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Portion size is a subject for which a substantial body of research exists, however, we found that additional understanding of the topic can be gained by revisiting existing research. For this paper we analyzed multiple past studies to examine who is most portion-size prone, why portion size influences consumption, what factors influence portion distortion and how can we decrease our perceived portion-size norms.
Despite gender, BMI, and socioeconomic status, large-sized packages, restaurant portions, and dinnerware all perceptually suggest to us that it is more appropriate, typical, reasonable, and normal to serve and to eat more food than smaller plates or smaller packages suggest. 94% of demographically diverse diners in four field studies resolutely maintained that the amount of food they served themselves was not influenced by plate or package size. These same participants served themselves an average of 31% more food than the control groups.
In restaurants, supermarkets, at home, and in other settings individuals are influenced by portion size. At restaurants, people tend to eat 30-50% more than in other settings. In a “home” centered study with “bottomless” soup bowls, people eating soup from bottomless bowls ate 73% more soup than those eating from non-refilling bowls. However, those eating more estimated that they ate only 4.8 calories more. Furthermore, during one study, moviegoers were offered stale popcorn in a free medium or large-size bucket. Although they were not hungry and the popcorn was not of good quality, we found that people ate 51% more popcorn from the large than the medium bucket. With the introduction of less expensive generic products, the managers of many popular brands have realized that the best way to compete was not through price wars, but through size wars. Our desire for value at the cash register has resulted in acceptance and purchase of larger sizes that cost us less economically, but more in terms of our health. Individuals also to serve themselves, and eat, 20-40% more from larger packages. All of these findings demonstrate that portion distortions, such as large plates, large packages and bottomless bowls, afflict individuals in various settings.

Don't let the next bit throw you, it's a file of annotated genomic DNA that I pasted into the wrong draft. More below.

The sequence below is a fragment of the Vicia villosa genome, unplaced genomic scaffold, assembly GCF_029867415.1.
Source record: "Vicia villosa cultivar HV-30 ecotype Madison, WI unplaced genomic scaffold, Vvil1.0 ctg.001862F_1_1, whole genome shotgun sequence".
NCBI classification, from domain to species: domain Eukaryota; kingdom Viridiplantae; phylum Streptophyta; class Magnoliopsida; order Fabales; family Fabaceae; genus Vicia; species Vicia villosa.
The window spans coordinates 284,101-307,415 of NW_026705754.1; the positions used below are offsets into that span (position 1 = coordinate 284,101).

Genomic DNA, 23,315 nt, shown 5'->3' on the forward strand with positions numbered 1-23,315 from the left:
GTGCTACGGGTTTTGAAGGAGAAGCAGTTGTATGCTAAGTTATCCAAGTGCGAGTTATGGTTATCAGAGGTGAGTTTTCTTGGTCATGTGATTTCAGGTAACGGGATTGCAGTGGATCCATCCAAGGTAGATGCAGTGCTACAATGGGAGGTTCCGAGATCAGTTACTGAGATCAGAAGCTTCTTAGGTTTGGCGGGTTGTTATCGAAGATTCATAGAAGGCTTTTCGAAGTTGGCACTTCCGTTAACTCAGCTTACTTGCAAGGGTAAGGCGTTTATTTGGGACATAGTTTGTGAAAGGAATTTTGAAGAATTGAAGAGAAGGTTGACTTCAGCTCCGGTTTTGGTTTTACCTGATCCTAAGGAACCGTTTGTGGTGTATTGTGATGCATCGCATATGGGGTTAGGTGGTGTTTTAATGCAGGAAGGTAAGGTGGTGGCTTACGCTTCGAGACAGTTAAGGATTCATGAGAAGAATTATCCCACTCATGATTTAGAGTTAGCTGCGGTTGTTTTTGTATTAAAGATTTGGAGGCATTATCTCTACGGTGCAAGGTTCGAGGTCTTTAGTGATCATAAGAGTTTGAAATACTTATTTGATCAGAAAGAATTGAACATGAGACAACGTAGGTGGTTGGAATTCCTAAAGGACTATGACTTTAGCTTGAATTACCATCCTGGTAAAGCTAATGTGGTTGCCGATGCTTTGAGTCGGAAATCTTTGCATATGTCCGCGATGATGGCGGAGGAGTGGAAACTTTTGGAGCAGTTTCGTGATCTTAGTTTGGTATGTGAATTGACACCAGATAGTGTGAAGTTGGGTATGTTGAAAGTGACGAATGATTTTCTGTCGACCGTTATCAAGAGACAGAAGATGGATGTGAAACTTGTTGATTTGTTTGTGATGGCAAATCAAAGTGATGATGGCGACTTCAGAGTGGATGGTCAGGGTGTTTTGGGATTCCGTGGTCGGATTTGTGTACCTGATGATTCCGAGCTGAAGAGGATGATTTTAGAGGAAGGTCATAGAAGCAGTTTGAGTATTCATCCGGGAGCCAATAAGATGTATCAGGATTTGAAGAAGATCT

The culmination of all presented studies indicates that in order to balance our mindless eating we need to eliminate large packaging and portions from our lives. This beneficial change can be done painlessly and in small steps, with many small solutions contributing to a greater overall lifestyle change. Examples of such solutions include: shoppers creating personalized single-portion servings by subdividing bargain-size bags into smaller ones, restaurant diners ordering two appetizes instead of an entrée, a home diner replacing large tableware with smaller dishware, and keeping large packages or containers off the table and out of sight.
Wansink, Brian and Koert Van Ittersum (2007). Portion Size Me: Downsizing Our Consumption Norms. Journal of the American Dietetic Association, 107(7),1103 – 1106. doi:10.1016/j.jada.2007.05.019